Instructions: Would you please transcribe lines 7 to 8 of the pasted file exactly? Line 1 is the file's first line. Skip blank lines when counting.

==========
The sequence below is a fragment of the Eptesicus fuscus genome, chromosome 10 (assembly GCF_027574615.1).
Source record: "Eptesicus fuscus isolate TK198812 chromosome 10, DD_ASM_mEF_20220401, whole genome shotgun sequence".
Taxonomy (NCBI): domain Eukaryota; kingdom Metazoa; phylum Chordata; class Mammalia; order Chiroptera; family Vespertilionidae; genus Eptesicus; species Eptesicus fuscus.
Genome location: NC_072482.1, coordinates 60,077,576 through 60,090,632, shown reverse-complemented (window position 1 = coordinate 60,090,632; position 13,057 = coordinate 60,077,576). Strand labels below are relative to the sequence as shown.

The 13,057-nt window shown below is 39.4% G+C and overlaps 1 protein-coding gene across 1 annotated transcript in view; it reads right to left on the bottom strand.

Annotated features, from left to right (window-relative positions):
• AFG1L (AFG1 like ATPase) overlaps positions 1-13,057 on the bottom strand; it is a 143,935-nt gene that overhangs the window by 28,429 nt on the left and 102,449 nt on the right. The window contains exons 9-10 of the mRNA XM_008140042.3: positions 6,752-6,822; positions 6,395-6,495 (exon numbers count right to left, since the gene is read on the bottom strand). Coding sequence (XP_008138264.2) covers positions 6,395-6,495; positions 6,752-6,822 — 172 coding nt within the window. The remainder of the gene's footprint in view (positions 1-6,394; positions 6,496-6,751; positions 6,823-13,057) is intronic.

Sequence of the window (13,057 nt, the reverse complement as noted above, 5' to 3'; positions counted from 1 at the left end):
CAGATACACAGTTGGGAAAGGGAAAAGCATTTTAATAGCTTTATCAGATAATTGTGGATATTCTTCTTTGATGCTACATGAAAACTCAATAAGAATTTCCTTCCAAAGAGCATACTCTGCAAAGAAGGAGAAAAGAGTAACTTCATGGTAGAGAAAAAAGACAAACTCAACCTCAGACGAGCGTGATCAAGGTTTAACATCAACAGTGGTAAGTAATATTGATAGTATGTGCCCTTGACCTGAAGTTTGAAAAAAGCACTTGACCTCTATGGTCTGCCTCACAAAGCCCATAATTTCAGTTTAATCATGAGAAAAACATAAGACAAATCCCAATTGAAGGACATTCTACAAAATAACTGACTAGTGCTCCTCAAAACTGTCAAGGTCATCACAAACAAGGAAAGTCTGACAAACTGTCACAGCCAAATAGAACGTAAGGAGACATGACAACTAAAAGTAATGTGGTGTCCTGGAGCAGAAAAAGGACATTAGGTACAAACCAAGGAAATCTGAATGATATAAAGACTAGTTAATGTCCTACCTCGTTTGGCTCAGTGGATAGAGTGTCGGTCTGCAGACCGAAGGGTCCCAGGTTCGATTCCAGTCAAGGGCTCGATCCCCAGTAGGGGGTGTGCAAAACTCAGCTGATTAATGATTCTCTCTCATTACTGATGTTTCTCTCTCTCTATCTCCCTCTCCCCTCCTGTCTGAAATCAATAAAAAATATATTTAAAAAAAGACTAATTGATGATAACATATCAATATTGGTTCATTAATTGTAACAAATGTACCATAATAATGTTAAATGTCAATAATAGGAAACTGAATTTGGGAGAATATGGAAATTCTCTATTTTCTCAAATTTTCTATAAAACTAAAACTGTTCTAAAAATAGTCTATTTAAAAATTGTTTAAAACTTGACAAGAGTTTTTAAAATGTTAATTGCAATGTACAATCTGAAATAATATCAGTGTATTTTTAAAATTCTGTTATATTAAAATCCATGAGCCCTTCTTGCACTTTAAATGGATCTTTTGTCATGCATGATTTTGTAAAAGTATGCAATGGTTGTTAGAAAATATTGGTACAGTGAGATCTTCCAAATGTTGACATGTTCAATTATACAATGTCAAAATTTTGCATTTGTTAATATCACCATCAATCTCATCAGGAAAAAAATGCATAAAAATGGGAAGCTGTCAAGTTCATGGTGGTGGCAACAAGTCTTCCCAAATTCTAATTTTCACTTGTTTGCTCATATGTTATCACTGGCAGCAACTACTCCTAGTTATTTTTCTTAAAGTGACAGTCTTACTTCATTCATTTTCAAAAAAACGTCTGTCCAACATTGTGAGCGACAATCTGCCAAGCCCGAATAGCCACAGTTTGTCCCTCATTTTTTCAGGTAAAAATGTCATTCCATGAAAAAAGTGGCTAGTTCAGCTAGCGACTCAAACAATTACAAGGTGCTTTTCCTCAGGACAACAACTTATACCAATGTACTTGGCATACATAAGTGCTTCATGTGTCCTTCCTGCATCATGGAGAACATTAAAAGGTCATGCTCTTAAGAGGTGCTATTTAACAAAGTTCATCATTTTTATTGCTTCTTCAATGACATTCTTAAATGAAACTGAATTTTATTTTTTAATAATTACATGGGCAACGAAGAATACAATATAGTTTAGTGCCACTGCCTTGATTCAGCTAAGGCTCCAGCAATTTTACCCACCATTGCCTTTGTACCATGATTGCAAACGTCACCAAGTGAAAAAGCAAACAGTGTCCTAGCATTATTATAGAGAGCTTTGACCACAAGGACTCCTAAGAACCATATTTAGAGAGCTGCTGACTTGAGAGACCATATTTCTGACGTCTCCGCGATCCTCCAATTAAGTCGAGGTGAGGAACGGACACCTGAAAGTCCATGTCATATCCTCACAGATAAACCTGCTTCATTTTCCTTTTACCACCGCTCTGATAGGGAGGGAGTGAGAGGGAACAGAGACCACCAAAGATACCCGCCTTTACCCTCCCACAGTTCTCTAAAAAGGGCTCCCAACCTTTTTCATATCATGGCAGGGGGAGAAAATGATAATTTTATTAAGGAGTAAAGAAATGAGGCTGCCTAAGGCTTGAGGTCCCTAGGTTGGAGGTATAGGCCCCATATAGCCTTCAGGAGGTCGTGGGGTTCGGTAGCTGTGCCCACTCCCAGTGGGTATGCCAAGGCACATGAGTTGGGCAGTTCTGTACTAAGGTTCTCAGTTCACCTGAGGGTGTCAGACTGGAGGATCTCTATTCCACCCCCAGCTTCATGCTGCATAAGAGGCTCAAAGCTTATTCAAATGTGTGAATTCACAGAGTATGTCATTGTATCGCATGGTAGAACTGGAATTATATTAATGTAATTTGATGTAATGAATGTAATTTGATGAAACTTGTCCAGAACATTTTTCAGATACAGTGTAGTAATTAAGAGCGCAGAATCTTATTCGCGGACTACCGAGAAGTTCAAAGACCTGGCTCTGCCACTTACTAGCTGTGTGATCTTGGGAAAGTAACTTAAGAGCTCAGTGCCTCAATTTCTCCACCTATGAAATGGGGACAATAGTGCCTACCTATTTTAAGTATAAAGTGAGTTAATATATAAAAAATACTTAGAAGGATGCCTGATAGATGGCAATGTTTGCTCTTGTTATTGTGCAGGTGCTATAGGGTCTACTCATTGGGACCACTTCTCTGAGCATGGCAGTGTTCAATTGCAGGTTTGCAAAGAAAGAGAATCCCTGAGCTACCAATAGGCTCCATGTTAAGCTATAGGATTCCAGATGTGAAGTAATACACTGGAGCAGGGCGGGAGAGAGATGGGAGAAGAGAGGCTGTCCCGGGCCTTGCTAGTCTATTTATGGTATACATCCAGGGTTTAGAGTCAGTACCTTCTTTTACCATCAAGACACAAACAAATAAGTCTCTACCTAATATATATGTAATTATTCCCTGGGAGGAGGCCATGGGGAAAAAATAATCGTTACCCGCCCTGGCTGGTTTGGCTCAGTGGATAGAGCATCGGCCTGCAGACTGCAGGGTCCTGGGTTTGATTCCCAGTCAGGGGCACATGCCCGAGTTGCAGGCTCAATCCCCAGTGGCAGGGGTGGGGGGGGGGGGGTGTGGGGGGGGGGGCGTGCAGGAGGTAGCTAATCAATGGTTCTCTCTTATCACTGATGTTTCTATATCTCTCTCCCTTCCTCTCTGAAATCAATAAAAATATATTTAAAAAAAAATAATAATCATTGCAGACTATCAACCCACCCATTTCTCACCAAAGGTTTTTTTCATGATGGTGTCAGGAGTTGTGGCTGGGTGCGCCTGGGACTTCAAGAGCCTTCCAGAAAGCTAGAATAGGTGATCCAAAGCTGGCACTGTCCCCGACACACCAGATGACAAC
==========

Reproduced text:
• AFG1L (AFG1 like ATPase) overlaps positions 1-13,057 on the bottom strand; it is a 143,935-nt gene that overhangs the window by 28,429 nt on the left and 102,449 nt on the right. The window contains exons 9-10 of the mRNA XM_008140042.3: positions 6,752-6,822; positions 6,395-6,495 (exon numbers count right to left, since the gene is read on the bottom strand). Coding sequence (XP_008138264.2) covers positions 6,395-6,495; positions 6,752-6,822 — 172 coding nt within the window. The remainder of the gene's footprint in view (positions 1-6,394; positions 6,496-6,751; positions 6,823-13,057) is intronic.

Sequence of the window (13,057 nt, the reverse complement as noted above, 5' to 3'; positions counted from 1 at the left end):